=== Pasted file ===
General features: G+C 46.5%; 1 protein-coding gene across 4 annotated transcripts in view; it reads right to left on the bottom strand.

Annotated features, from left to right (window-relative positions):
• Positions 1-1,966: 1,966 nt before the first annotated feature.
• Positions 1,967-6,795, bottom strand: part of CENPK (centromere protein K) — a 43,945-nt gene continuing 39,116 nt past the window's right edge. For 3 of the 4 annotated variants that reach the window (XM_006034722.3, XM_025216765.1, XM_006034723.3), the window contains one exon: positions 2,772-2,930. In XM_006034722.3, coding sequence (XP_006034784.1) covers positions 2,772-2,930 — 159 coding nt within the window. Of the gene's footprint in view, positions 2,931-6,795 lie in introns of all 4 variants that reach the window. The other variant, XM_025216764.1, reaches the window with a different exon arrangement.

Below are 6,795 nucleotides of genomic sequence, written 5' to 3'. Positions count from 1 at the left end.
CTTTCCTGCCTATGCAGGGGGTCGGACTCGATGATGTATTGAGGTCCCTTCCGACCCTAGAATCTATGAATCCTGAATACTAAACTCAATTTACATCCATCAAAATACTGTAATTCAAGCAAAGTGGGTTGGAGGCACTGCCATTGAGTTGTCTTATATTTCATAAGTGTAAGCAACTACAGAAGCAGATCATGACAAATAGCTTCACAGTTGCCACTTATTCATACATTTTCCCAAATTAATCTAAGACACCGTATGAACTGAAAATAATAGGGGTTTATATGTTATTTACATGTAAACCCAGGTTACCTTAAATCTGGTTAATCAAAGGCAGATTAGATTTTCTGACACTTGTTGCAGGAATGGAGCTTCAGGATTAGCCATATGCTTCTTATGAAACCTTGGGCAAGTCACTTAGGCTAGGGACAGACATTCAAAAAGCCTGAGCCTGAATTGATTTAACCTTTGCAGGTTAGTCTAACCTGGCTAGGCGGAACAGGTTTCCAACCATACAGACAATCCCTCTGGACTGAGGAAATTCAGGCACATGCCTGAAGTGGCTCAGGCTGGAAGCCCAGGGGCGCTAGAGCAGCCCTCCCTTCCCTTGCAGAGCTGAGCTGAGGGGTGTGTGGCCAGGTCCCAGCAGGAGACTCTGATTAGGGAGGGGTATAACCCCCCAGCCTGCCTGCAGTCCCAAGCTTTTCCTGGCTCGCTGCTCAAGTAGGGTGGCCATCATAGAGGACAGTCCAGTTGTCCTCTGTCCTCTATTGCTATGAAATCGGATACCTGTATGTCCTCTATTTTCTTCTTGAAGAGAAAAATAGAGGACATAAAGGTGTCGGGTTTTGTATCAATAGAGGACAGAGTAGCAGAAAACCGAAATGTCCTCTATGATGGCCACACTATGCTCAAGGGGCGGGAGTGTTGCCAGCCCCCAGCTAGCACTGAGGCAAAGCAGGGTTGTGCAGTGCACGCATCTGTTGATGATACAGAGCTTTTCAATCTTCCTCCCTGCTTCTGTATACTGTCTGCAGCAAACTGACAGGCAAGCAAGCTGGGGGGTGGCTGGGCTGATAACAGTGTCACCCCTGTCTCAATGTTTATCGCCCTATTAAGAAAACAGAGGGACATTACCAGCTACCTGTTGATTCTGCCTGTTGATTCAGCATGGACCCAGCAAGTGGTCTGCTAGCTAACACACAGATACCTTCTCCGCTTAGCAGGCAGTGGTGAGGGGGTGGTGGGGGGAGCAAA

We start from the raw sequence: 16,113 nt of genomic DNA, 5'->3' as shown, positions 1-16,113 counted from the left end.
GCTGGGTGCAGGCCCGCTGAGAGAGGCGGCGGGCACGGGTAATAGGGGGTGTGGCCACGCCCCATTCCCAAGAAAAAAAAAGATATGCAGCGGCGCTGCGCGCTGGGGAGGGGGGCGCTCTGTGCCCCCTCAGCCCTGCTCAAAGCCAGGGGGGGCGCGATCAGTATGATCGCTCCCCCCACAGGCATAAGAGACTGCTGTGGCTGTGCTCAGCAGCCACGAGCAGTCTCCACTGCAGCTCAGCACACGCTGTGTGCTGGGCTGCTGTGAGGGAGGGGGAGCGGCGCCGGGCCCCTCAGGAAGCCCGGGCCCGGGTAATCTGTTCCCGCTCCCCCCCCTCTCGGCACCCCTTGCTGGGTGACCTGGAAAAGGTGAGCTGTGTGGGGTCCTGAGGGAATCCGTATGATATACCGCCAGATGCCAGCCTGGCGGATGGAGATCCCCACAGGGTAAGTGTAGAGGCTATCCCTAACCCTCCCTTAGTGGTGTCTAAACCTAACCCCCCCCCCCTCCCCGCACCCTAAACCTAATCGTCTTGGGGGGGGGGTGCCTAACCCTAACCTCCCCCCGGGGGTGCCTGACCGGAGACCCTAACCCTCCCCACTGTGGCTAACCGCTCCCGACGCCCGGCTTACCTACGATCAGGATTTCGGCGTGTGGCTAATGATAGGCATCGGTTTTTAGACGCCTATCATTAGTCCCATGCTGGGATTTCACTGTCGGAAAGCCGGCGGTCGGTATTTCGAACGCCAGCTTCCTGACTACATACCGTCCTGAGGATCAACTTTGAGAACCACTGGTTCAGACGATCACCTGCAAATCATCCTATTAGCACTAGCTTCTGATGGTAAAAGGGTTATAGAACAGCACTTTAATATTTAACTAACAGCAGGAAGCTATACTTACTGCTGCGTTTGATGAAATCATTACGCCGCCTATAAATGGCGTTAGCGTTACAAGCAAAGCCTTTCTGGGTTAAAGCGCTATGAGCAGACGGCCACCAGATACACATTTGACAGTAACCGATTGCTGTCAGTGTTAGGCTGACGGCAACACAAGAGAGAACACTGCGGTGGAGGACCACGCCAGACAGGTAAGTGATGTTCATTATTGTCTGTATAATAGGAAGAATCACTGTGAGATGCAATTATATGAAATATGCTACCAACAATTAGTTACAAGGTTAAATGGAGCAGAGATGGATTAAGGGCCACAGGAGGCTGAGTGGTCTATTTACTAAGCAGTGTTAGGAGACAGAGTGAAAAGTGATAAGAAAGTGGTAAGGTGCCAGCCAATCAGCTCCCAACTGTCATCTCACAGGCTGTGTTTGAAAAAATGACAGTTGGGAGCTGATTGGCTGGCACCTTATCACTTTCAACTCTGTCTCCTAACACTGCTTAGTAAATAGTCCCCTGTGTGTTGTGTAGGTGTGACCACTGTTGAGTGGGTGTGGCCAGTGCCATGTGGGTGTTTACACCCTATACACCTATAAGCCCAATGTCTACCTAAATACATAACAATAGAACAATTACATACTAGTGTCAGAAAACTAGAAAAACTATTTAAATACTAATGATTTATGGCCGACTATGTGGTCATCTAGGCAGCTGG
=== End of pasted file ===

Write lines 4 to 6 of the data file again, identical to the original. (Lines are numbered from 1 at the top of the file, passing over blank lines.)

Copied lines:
• Positions 1,967-6,795, bottom strand: part of CENPK (centromere protein K) — a 43,945-nt gene continuing 39,116 nt past the window's right edge. For 3 of the 4 annotated variants that reach the window (XM_006034722.3, XM_025216765.1, XM_006034723.3), the window contains one exon: positions 2,772-2,930. In XM_006034722.3, coding sequence (XP_006034784.1) covers positions 2,772-2,930 — 159 coding nt within the window. Of the gene's footprint in view, positions 2,931-6,795 lie in introns of all 4 variants that reach the window. The other variant, XM_025216764.1, reaches the window with a different exon arrangement.

Below are 6,795 nucleotides of genomic sequence, written 5' to 3'. Positions count from 1 at the left end.
CTTTCCTGCCTATGCAGGGGGTCGGACTCGATGATGTATTGAGGTCCCTTCCGACCCTAGAATCTATGAATCCTGAATACTAAACTCAATTTACATCCATCAAAATACTGTAATTCAAGCAAAGTGGGTTGGAGGCACTGCCATTGAGTTGTCTTATATTTCATAAGTGTAAGCAACTACAGAAGCAGATCATGACAAATAGCTTCACAGTTGCCACTTATTCATACATTTTCCCAAATTAATCTAAGACACCGTATGAACTGAAAATAATAGGGGTTTATATGTTATTTACATGTAAACCCAGGTTACCTTAAATCTGGTTAATCAAAGGCAGATTAGATTTTCTGACACTTGTTGCAGGAATGGAGCTTCAGGATTAGCCATATGCTTCTTATGAAACCTTGGGCAAGTCACTTAGGCTAGGGACAGACATTCAAAAAGCCTGAGCCTGAATTGATTTAACCTTTGCAGGTTAGTCTAACCTGGCTAGGCGGAACAGGTTTCCAACCATACAGACAATCCCTCTGGACTGAGGAAATTCAGGCACATGCCTGAAGTGGCTCAGGCTGGAAGCCCAGGGGCGCTAGAGCAGCCCTCCCTTCCCTTGCAGAGCTGAGCTGAGGGGTGTGTGGCCAGGTCCCAGCAGGAGACTCTGATTAGGGAGGGGTATAACCCCCCAGCCTGCCTGCAGTCCCAAGCTTTTCCTGGCTCGCTGCTCAAGTAGGGTGGCCATCATAGAGGACAGTCCAGTTGTCCTCTGTCCTCTATTGCTATGAAATCGGATACCTGTATGTCCTCTATTTTCTTCTTGAAGAGAAAAATAGAGGACATAAAGGTGTCGGGTTTTGTATCAATAGAGGACAGAGTAGCAGAAAACCGAAATGTCCTCTATGATGGCCACACTATGCTCAAGGGGCGGGAGTGTTGCCAGCCCCCAGCTAGCACTGAGGCAAAGCAGGGTTGTGCAGTGCACGCATCTGTTGATGATACAGAGCTTTTCAATCTTCCTCCCTGCTTCTGTATACTGTCTGCAGCAAACTGACAGGCAAGCAAGCTGGGGGGTGGCTGGGCTGATAACAGTGTCACCCCTGTCTCAATGTTTATCGCCCTATTAAGAAAACAGAGGGACATTACCAGCTACCTGTTGATTCTGCCTGTTGATTCAGCATGGACCCAGCAAGTGGTCTGCTAGCTAACACACAGATACCTTCTCCGCTTAGCAGGCAGTGGTGAGGGGGTGGTGGGGGGAGCAAA